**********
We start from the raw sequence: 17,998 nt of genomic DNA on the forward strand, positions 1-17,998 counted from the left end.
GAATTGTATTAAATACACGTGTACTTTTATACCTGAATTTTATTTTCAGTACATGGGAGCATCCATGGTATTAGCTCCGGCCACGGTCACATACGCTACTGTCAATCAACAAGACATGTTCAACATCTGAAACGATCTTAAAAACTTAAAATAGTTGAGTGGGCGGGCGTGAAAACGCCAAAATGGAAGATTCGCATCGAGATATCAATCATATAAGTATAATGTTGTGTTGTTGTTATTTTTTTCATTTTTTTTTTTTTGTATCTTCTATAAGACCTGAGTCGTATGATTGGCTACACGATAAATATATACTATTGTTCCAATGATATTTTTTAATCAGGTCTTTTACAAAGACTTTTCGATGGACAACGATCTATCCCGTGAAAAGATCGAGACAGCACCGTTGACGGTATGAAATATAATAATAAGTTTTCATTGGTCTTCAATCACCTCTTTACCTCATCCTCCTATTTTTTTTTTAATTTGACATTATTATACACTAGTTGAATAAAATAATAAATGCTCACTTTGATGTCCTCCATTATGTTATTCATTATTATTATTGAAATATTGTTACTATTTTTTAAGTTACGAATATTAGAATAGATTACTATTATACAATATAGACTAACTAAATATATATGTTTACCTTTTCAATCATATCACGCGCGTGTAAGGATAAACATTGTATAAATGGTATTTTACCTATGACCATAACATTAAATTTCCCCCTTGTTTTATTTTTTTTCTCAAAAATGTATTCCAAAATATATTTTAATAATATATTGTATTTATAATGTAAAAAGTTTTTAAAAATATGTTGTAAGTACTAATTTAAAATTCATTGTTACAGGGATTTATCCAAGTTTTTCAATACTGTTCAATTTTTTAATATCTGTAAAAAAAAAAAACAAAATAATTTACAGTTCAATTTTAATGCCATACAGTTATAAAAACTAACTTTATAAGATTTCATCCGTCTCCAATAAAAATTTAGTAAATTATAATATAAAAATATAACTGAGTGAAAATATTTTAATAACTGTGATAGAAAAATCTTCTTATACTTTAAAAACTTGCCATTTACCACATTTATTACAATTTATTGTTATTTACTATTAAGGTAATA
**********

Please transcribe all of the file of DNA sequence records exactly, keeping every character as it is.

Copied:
We start from the raw sequence: 17,998 nt of genomic DNA on the forward strand, positions 1-17,998 counted from the left end.
GAATTGTATTAAATACACGTGTACTTTTATACCTGAATTTTATTTTCAGTACATGGGAGCATCCATGGTATTAGCTCCGGCCACGGTCACATACGCTACTGTCAATCAACAAGACATGTTCAACATCTGAAACGATCTTAAAAACTTAAAATAGTTGAGTGGGCGGGCGTGAAAACGCCAAAATGGAAGATTCGCATCGAGATATCAATCATATAAGTATAATGTTGTGTTGTTGTTATTTTTTTCATTTTTTTTTTTTTGTATCTTCTATAAGACCTGAGTCGTATGATTGGCTACACGATAAATATATACTATTGTTCCAATGATATTTTTTAATCAGGTCTTTTACAAAGACTTTTCGATGGACAACGATCTATCCCGTGAAAAGATCGAGACAGCACCGTTGACGGTATGAAATATAATAATAAGTTTTCATTGGTCTTCAATCACCTCTTTACCTCATCCTCCTATTTTTTTTTTAATTTGACATTATTATACACTAGTTGAATAAAATAATAAATGCTCACTTTGATGTCCTCCATTATGTTATTCATTATTATTATTGAAATATTGTTACTATTTTTTAAGTTACGAATATTAGAATAGATTACTATTATACAATATAGACTAACTAAATATATATGTTTACCTTTTCAATCATATCACGCGCGTGTAAGGATAAACATTGTATAAATGGTATTTTACCTATGACCATAACATTAAATTTCCCCCTTGTTTTATTTTTTTTCTCAAAAATGTATTCCAAAATATATTTTAATAATATATTGTATTTATAATGTAAAAAGTTTTTAAAAATATGTTGTAAGTACTAATTTAAAATTCATTGTTACAGGGATTTATCCAAGTTTTTCAATACTGTTCAATTTTTTAATATCTGTAAAAAAAAAAAACAAAATAATTTACAGTTCAATTTTAATGCCATACAGTTATAAAAACTAACTTTATAAGATTTCATCCGTCTCCAATAAAAATTTAGTAAATTATAATATAAAAATATAACTGAGTGAAAATATTTTAATAACTGTGATAGAAAAATCTTCTTATACTTTAAAAACTTGCCATTTACCACATTTATTACAATTTATTGTTATTTACTATTAAGGTAATA